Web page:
Woody Allen always surprises us. When you enter a theater to see a Woody Allen film all you know is that it’s going to be great, you don’t know which Woody you’re going to get. Are you going to see a Woody film that’s mostly funny with a dash of feeling, or mostly feeling with a dash of funny? Or is he going to rip your heart out Interiors style?
Blue Jasmine is unexpectedly heavy unlike his previous two films, Midnight in Paris and To Rome With Love. The film follows Jasmine, played by Cate Blanchett, in a “just give her the Oscar now” kind of performance. Jasmine has to move in with her sister in San Francisco after her Wall Street big shot husband, Hal, played by Alec Baldwin, is arrested. She loses everything. Her sister Ginger, played by Sally Hawkins, is the complete opposite of Jasmine, a working class grocery store cashier with two kids.
The story follows Jasmine’s attempt to move on with her life with the help of her sister. Jasmine is intertwined with flashbacks of the life she had before. These flashbacks reveal more and more details of Jasmine and Hal’s downfall, and by the end of the film you’re left somewhat hopeless and unsure of how you feel.
Blue Jasmine is the darkest Woody Allen film of recent memory. For an hour and forty minutes you watch a woman completely fall apart, “There’s only so many tragedy’s a person can withstand before you start screaming on the street.” Jasmine said. But despite the heart-wrenching tale of Jasmine, the film isn’t just an emotional hell.
The way Woody Allen writes his female characters has always been brilliant, and there’s something every woman can learn from Blue Jasmine. On the outside, the film seems like simply the story of the downfall of wealth following the financial crisis, but while telling that story Allen sneaks in some real relationship advice gems. Jasmine’s sister Ginger lets Jasmine influence the idea that her boyfriend Chili (played by Bobby Canavale) isn’t good enough for her, and she ends up meeting Al (played by Louis C.K) who seems like the perfect guy, but turns out to be scum. Jasmine’s notion that Chili was no good was influenced by his status, his wealth and what he appeared to be, not the person he actually was.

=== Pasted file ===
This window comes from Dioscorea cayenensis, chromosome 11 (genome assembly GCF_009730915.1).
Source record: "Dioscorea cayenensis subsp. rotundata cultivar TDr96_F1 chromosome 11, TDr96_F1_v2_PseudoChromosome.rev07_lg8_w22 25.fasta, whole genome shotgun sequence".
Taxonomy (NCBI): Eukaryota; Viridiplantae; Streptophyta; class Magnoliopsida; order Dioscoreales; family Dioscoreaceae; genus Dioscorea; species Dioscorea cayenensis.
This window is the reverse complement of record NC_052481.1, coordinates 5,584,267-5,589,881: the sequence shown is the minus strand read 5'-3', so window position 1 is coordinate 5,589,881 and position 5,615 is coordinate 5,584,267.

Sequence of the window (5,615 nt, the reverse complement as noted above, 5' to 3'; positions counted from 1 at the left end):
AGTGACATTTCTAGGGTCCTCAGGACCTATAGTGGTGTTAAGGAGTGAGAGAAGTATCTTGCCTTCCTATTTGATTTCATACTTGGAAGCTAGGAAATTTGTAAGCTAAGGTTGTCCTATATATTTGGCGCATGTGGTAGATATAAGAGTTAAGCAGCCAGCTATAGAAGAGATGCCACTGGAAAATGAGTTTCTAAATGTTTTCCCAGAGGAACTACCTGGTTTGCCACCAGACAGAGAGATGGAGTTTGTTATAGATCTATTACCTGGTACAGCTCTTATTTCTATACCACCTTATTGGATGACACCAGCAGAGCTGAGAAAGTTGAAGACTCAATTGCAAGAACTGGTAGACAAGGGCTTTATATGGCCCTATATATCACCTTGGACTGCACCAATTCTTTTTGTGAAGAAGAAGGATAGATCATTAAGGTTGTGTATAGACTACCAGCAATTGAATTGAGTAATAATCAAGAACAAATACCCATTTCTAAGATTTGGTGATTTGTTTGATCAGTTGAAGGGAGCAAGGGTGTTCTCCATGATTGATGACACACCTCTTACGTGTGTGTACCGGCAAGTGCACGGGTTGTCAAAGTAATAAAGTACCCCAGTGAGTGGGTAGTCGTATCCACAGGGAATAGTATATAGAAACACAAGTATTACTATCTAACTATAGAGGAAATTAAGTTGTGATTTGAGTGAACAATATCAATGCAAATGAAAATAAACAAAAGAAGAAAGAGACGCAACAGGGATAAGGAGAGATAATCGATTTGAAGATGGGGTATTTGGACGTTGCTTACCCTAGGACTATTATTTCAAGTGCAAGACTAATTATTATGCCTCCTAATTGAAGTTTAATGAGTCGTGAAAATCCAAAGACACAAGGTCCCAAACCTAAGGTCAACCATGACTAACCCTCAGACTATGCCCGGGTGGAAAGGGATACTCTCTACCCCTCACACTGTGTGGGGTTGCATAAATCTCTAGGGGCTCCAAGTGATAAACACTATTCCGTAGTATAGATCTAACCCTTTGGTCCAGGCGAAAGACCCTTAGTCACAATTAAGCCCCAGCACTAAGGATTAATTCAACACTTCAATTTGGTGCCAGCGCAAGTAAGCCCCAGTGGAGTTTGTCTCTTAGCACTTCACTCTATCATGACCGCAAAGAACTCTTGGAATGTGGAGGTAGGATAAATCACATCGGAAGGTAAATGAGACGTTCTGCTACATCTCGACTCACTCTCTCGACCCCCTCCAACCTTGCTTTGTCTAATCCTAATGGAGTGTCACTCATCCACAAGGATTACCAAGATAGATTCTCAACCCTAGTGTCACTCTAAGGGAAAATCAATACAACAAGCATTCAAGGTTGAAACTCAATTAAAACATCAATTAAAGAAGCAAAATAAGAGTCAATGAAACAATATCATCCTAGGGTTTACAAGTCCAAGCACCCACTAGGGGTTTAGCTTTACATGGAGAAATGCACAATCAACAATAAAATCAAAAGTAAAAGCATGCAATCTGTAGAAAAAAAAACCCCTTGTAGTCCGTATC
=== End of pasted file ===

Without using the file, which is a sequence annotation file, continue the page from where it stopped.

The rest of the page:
Jasmine herself builds a relationship with Dwight (played by Peters Saarsgard) completely based on lies. She is afraid to admit who she really is for fear that he wont like her, which of course does not result in a happy ending. It’s as if the movie is a little bit of a warning to the modern career woman in search of the perfect man who will match and improve her status instead of being in search of someone who will actually treat her right.
Blue Jasmine is yet another perfectly casted Woody Allen masterpiece that is certainly bleak compared to his recent films, but incredibly thought provoking and moving. The film is worth seeing for Cate Blanchett’s guaranteed Oscar nomination worthy performance, and of course because it is another great film by Woody Allen who at 77 shows no sign of stopping anytime soon.